Before I get into talking about other people’s mistakes, let’s get out of the way that I have messed up some pretty major things myself – see Bullish: Three Career F*ckups I Made So You Don’t Have To. They’re some serious fuckups.
Now let’s talk about mistakes endemic to young people, and how to be a gentlewoman instead.
Mistake #1: Acting Young – But Not in a Way That Suggests Amazing Job Skills
Some people really like to fit in, and want to have “friends” at the office. Regular friends who are fun, not colleagues or mentors or allies. This is a high-school-level mentality that leads some groups of employees to form a subculture that doesn’t serve any of them well.
If you work in an all-women office, trendy or high-fashion choices can be a way of displaying dominance over other women, or just keeping up with the higher-ups. Italian fashion designer Elsa Schiaparelli once famously said, “Women dress alike all over the world: they dress to be annoying to other women.”
But if the decisionmakers above you are mostly men – and you don’t work in fashion – youthful fashion flare will probably backfire.
I’m sure you’ve already heard the advice to “dress for the job you wish you had.” What seems normal and fun and “technically” within the dress code to young women often looks insanely distracting and loud to older men. Whoever wrote the dress code that allows jeans was not imagining the kind that are skinny or the kind that are bright orange. Getting away with technicalities isn’t helping the career of the woman with too many rivets.
Also, men’s work clothing tends to serve as a sort of “team uniform.” You wear the tie because you’re on-board and ready for orders, sir. So if your male boss is wearing an uncomfortable dress shirt/tie/undershirt/slacks combo every day and you are wearing slouchy things exclusively, you look as though you are not ready to work as hard as people whose clothing demands good posture. In sum, you should be about as uncomfortable as your boss.
Many young people also make the mistake of developing a social circle at work exclusive to other young people. Unless you all get promoted en masse (suuuper likely in a recession!), this is just going to further identify you with people in your cohort instead of those at the next level.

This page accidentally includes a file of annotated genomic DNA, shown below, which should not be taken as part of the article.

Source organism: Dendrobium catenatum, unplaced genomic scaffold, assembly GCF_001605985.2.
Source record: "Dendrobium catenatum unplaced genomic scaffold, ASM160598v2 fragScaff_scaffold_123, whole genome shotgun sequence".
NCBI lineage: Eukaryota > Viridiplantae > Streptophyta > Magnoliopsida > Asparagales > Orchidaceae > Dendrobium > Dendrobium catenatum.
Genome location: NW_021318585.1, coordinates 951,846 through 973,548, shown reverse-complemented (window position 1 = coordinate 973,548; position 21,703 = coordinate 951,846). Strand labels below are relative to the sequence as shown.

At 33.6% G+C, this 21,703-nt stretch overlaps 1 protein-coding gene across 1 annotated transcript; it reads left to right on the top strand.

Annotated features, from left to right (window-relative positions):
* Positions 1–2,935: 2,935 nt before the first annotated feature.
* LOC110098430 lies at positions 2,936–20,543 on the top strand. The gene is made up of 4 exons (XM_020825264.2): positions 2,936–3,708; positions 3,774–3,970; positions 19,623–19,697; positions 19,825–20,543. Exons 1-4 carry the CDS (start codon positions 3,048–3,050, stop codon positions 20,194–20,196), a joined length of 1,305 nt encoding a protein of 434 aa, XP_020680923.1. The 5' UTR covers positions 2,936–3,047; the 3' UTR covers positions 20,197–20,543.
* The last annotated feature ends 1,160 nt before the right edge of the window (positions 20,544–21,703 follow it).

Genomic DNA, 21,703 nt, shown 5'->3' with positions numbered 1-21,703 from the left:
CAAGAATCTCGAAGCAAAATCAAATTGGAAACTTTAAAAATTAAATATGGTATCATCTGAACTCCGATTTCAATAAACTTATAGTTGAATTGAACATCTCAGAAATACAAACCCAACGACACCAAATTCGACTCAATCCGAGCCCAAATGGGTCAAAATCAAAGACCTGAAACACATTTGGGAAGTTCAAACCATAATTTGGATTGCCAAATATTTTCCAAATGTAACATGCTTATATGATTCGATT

All those other employees your age? Be nice to them, of course! Help them out as appropriate. But dress ten years older than them. Act ten years older than them.
Now, I wrote in Bullish: Three Career F*ckups I Made So You Don’t Have To about going too far in the other direction – I was actually lying (up!) about my age. This is going too far. I think the ideal position is one in which everyone knows you’re, say, twenty-four – but they can hardly believe it!
Instead of expressing your youth through fashion and social choices, use your youth as a reason why you are very good at technology: you will volunteer yourself to manage the Twitter account. When someone over thirty-five says, “What’s Reddit?”, you have the answer. I don’t care if you don’t like technology; the assumption that young people are better at these things is the main competitive advantage to being young. I mean, sure, young people are also, in general, more up on the latest style pop culture – that’s you and fifty million other girls. You can’t build a competitive advantage out of that.
There are enough prejudices against young people; you have to use the only prejudice in favor of them. You are not youthful, so much as a grown-ass woman who is also well-known as a valuable consultant on youth matters.
Mistake #2: Excessive Rule-Following and Reward-Seeking Behavior